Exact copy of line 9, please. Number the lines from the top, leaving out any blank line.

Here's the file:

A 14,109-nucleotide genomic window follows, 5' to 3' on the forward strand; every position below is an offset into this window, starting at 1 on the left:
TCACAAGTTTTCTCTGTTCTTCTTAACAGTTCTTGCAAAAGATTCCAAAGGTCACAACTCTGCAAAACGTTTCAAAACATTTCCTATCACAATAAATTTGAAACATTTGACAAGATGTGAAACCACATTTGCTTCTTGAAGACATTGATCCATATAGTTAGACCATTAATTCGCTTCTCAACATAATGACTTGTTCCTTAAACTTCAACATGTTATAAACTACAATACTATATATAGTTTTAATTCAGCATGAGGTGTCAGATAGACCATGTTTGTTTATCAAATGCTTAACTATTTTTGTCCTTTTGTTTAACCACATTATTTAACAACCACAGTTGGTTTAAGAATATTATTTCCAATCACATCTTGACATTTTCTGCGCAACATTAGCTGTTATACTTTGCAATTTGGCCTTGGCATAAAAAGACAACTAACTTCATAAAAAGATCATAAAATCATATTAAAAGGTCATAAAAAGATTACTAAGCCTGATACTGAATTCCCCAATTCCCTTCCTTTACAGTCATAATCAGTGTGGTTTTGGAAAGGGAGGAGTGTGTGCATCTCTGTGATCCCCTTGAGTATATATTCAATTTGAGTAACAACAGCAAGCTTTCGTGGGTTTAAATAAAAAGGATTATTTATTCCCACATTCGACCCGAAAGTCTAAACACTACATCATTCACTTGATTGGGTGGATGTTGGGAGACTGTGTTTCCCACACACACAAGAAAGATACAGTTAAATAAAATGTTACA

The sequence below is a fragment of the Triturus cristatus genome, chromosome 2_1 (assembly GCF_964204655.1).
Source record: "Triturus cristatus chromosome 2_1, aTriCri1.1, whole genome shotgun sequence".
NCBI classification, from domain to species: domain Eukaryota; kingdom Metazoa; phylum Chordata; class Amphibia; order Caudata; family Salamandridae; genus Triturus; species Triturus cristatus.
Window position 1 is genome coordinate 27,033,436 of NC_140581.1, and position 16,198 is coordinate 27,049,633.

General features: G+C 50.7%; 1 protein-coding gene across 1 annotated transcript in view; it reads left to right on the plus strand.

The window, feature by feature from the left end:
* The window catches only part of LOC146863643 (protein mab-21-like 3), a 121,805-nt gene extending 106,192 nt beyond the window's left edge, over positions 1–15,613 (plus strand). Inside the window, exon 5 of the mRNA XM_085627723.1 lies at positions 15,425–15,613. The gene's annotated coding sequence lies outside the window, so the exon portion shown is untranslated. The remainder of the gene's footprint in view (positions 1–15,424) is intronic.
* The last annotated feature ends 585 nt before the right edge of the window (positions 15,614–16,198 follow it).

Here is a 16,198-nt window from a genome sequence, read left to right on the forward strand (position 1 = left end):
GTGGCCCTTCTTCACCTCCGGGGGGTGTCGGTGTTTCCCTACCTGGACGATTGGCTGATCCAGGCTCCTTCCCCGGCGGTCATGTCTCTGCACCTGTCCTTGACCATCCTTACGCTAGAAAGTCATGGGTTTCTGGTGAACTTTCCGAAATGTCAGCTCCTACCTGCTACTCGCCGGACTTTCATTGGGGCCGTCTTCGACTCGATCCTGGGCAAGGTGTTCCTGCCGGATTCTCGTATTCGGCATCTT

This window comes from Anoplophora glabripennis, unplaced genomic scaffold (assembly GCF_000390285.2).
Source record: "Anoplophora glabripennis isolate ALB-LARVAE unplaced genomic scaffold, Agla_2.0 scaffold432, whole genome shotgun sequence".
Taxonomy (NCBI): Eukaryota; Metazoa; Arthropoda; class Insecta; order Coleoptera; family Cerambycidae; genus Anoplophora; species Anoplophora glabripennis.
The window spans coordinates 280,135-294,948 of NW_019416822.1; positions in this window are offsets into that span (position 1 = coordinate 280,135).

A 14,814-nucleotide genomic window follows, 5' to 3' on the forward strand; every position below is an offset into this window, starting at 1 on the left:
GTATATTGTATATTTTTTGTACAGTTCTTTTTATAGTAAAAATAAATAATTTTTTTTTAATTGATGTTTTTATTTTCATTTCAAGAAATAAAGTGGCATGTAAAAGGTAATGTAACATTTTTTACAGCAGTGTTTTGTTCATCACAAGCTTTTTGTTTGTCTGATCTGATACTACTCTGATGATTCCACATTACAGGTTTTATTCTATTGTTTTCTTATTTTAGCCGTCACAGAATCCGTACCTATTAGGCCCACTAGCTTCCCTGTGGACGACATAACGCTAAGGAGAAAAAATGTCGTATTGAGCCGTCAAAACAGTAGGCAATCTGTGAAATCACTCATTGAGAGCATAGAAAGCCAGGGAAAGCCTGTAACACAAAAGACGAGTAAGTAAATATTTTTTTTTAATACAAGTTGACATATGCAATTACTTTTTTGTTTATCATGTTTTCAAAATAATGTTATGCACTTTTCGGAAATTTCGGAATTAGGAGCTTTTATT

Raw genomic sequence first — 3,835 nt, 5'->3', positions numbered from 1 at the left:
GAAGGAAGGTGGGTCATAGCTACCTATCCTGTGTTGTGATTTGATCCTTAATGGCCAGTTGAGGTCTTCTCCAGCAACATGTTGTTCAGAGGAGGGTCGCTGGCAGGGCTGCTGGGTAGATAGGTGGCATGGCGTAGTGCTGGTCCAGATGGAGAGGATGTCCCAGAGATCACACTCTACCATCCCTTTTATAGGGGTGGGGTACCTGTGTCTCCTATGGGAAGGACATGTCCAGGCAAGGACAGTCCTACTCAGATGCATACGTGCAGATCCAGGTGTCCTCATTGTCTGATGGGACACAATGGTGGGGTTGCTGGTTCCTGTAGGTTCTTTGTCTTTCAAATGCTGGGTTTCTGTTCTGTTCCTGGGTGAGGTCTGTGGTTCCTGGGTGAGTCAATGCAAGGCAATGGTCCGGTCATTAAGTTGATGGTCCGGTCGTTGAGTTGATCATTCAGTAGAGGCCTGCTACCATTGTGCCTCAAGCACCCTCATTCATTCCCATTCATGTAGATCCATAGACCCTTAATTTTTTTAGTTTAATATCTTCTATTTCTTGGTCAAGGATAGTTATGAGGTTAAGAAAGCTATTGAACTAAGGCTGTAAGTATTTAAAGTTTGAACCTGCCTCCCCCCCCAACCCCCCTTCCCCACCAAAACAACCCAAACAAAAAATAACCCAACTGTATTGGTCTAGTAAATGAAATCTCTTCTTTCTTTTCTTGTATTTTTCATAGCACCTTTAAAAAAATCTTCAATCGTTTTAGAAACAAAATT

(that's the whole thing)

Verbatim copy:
* The window catches only part of LOC146863643 (protein mab-21-like 3), a 121,805-nt gene extending 106,192 nt beyond the window's left edge, over positions 1–15,613 (plus strand). Inside the window, exon 5 of the mRNA XM_085627723.1 lies at positions 15,425–15,613. The gene's annotated coding sequence lies outside the window, so the exon portion shown is untranslated. The remainder of the gene's footprint in view (positions 1–15,424) is intronic.